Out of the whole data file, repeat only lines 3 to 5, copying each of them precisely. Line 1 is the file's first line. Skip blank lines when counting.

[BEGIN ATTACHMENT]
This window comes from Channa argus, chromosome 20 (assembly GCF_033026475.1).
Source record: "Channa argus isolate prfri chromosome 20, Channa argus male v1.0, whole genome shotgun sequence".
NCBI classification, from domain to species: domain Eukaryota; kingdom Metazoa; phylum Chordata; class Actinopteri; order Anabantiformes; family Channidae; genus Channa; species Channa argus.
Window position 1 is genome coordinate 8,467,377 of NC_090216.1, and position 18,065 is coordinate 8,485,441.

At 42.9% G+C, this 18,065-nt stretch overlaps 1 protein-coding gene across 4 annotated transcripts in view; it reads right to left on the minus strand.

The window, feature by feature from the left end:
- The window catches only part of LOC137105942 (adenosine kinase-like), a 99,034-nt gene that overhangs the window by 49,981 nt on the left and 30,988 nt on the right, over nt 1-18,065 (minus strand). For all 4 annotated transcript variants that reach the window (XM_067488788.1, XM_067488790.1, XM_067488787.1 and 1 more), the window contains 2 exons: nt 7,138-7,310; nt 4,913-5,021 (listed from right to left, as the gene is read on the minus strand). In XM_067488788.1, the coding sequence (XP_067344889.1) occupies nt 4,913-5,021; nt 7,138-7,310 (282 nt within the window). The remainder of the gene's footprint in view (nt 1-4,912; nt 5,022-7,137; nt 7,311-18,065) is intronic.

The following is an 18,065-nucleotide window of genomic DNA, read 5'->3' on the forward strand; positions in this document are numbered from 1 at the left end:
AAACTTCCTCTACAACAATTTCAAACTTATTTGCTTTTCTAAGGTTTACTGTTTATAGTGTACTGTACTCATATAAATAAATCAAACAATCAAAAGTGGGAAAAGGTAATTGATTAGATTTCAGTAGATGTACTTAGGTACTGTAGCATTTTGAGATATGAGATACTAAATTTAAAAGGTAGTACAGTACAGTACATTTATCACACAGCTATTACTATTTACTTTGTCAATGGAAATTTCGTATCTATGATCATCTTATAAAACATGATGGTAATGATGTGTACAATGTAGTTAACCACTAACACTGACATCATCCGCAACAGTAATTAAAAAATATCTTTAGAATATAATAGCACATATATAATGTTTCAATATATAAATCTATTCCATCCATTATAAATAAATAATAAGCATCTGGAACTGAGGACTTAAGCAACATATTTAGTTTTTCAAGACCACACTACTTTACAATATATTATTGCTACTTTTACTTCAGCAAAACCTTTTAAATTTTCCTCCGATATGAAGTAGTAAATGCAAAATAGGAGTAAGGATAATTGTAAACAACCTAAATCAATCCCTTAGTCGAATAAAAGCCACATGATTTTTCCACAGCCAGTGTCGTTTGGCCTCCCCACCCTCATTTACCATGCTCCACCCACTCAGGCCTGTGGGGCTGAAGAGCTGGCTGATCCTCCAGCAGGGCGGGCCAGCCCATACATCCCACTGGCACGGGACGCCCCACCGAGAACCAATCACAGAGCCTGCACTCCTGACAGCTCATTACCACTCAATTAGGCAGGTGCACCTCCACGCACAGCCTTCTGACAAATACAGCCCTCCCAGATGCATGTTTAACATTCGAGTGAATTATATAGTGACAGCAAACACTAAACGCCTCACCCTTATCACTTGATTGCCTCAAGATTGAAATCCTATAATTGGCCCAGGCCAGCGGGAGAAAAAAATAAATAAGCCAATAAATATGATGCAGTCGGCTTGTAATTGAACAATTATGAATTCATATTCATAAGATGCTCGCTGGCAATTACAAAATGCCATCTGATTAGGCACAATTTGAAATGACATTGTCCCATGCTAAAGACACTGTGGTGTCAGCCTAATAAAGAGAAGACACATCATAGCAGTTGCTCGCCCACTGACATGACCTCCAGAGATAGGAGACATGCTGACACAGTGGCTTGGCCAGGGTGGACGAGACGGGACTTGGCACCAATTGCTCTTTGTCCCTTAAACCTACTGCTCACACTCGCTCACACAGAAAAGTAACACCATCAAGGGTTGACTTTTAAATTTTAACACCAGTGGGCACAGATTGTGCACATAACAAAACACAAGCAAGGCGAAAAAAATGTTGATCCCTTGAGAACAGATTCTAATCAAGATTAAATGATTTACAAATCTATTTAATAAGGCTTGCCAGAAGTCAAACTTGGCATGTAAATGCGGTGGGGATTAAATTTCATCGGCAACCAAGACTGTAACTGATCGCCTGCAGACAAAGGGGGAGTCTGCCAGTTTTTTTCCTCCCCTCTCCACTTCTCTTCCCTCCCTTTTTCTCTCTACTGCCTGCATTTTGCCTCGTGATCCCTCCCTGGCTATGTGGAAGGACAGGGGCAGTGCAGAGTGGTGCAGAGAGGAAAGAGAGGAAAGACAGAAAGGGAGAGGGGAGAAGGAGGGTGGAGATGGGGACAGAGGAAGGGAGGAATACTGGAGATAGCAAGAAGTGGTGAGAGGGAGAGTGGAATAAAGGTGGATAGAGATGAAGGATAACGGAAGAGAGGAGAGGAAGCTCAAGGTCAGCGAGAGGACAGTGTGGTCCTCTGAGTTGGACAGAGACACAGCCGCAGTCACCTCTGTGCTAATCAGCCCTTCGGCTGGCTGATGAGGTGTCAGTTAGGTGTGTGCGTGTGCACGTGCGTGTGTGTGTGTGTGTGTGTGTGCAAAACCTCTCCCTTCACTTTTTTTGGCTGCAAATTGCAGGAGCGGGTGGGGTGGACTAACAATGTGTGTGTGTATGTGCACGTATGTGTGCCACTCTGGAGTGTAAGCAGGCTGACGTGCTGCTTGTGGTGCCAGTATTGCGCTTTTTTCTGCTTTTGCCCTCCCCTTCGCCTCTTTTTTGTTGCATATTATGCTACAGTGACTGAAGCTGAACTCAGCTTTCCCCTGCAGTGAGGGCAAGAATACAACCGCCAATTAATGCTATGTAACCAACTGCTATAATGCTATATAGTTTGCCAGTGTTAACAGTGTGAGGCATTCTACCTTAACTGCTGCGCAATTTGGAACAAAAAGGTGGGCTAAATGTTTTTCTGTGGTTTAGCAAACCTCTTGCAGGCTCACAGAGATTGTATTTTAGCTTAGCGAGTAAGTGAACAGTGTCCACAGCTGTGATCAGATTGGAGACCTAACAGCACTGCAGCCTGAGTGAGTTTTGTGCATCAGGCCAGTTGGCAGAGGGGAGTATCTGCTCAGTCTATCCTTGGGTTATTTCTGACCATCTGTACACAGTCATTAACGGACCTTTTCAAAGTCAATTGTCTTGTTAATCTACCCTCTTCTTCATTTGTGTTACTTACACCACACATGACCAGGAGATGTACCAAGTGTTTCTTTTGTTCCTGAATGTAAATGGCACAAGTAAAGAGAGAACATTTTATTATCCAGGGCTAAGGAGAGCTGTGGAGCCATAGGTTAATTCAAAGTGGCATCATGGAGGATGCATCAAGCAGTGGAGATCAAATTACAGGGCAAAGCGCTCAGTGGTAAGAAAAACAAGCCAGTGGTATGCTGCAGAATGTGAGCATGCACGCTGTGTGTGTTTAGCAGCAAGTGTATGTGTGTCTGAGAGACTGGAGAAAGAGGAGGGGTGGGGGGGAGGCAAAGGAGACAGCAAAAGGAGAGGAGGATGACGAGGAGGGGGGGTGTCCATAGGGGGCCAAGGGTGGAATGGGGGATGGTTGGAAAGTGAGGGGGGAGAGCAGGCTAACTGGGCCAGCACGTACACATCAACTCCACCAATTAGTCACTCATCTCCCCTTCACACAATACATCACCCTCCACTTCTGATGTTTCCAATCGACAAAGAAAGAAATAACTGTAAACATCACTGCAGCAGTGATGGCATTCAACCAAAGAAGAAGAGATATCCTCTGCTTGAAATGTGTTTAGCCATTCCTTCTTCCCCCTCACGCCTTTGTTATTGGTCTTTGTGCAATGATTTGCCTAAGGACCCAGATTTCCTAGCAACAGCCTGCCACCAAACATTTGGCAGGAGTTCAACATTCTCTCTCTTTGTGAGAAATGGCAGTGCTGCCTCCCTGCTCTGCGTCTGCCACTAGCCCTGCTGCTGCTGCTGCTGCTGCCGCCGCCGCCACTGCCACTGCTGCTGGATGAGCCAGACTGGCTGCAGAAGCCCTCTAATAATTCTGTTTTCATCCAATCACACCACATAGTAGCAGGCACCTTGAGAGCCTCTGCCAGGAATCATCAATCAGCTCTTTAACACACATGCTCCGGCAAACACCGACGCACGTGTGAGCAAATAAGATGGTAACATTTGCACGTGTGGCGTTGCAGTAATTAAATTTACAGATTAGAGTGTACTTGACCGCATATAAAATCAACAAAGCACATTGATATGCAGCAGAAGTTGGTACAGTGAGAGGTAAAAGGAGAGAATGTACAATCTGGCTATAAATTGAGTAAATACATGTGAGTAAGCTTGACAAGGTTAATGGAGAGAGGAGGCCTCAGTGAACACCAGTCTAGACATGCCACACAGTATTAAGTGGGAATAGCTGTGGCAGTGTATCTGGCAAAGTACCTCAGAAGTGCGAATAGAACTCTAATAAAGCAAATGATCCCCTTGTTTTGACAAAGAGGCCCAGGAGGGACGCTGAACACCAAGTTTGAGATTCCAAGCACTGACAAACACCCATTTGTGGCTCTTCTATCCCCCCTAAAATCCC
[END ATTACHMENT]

NCBI classification, from domain to species: domain Eukaryota; kingdom Metazoa; phylum Chordata; class Actinopteri; order Anabantiformes; family Channidae; genus Channa; species Channa argus.
Window position 1 is genome coordinate 8,467,377 of NC_090216.1, and position 18,065 is coordinate 8,485,441.

At 42.9% G+C, this 18,065-nt stretch overlaps 1 protein-coding gene across 4 annotated transcripts in view; it reads right to left on the minus strand.